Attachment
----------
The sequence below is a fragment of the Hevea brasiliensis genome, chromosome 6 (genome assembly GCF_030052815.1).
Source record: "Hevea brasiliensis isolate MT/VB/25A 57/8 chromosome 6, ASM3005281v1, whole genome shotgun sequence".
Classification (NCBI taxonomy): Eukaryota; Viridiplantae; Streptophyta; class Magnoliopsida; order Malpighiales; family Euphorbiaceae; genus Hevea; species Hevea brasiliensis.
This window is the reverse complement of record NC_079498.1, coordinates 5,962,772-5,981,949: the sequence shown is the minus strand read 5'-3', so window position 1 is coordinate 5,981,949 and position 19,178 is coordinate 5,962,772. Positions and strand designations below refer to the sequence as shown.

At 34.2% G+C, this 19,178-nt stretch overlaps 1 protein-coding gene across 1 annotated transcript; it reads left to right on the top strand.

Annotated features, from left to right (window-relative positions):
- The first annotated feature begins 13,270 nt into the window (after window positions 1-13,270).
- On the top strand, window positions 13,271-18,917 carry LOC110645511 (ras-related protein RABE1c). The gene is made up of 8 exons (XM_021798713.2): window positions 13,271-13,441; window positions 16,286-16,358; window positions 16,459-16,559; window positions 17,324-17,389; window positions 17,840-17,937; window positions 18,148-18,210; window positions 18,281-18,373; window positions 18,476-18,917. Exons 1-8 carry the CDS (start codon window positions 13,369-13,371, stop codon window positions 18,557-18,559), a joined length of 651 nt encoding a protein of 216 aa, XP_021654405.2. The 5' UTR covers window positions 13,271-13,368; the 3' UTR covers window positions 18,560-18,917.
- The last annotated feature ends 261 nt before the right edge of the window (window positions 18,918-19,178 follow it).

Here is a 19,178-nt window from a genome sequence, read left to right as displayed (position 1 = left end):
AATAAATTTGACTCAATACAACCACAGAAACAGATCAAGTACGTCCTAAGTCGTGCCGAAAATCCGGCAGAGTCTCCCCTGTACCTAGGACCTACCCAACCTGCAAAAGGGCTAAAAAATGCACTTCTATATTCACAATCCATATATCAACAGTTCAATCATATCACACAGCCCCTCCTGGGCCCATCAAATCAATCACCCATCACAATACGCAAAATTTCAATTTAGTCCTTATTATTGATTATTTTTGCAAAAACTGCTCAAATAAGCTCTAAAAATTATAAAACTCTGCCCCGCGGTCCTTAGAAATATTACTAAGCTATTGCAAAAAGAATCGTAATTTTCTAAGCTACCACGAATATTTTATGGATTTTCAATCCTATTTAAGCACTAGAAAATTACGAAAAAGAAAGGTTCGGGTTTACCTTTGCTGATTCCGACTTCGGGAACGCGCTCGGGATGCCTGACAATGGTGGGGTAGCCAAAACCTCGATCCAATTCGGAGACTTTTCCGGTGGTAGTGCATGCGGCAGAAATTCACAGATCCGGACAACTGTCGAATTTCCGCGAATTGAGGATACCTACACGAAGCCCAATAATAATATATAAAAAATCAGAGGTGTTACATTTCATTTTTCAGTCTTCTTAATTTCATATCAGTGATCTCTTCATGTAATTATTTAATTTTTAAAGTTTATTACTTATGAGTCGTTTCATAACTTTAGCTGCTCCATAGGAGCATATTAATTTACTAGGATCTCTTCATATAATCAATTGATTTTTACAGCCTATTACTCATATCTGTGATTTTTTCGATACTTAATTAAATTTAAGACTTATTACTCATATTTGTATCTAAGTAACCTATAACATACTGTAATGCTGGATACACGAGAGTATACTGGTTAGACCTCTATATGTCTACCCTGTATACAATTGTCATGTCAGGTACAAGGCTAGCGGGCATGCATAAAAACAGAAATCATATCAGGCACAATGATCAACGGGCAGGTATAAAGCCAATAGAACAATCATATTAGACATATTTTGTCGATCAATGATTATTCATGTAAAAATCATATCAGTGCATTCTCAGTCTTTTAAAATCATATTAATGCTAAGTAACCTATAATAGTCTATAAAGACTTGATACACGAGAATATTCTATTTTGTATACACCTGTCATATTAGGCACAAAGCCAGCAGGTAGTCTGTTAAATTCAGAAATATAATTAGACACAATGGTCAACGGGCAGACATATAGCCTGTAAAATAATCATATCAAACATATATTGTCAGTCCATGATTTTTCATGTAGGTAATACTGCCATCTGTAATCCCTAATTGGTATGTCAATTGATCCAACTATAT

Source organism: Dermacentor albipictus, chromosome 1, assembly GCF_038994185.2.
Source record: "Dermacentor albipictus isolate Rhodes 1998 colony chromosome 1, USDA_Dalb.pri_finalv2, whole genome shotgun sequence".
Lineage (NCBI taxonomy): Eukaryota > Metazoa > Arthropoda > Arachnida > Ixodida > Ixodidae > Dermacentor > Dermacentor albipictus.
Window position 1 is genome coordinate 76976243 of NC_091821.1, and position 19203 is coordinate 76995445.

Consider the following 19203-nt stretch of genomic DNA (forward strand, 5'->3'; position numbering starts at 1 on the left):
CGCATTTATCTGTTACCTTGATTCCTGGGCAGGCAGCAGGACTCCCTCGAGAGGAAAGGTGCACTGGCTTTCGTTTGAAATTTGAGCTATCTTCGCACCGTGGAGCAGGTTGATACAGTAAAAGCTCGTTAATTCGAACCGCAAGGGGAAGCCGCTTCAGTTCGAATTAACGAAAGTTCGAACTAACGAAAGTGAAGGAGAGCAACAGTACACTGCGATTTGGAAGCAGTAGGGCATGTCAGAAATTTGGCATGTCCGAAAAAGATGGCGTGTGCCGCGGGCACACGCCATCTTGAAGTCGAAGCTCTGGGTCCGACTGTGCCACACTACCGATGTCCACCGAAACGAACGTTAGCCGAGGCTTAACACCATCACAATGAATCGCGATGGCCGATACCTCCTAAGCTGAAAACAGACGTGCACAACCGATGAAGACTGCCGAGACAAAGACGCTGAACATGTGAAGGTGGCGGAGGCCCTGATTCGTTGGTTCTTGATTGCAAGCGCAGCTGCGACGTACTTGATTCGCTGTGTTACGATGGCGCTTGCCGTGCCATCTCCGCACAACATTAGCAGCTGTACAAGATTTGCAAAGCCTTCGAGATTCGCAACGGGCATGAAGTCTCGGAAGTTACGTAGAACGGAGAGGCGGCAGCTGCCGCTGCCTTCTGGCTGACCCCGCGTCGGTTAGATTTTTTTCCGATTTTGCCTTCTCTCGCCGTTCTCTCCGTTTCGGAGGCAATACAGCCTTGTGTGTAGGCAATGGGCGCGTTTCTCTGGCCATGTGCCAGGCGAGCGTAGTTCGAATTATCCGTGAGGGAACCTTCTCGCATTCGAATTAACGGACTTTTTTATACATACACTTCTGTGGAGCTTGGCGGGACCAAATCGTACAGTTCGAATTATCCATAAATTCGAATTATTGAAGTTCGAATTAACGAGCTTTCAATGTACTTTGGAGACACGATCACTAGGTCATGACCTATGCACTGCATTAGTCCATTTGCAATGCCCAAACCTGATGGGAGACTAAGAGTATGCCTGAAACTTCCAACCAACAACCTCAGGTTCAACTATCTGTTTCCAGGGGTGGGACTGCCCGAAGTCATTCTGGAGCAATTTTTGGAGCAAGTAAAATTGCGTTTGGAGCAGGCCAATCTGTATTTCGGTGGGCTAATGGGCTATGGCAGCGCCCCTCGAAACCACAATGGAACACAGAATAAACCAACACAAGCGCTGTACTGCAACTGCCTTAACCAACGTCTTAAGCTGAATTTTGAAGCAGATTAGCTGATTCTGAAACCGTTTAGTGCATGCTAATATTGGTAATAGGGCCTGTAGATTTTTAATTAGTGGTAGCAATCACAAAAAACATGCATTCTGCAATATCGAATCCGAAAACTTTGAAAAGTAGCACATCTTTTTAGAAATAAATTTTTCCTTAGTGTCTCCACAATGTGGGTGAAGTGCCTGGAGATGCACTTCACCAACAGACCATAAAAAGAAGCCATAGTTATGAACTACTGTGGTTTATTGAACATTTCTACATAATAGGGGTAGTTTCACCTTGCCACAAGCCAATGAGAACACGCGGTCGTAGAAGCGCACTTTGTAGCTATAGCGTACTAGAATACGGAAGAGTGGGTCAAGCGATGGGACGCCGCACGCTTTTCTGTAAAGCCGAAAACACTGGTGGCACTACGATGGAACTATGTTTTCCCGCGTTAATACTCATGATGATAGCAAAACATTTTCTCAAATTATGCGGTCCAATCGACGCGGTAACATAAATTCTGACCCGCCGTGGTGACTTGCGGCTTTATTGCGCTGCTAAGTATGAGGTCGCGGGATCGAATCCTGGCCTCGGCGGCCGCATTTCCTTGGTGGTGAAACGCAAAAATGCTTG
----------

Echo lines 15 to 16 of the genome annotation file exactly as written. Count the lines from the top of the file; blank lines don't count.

Window position 1 is genome coordinate 76976243 of NC_091821.1, and position 19203 is coordinate 76995445.

Consider the following 19203-nt stretch of genomic DNA (forward strand, 5'->3'; position numbering starts at 1 on the left):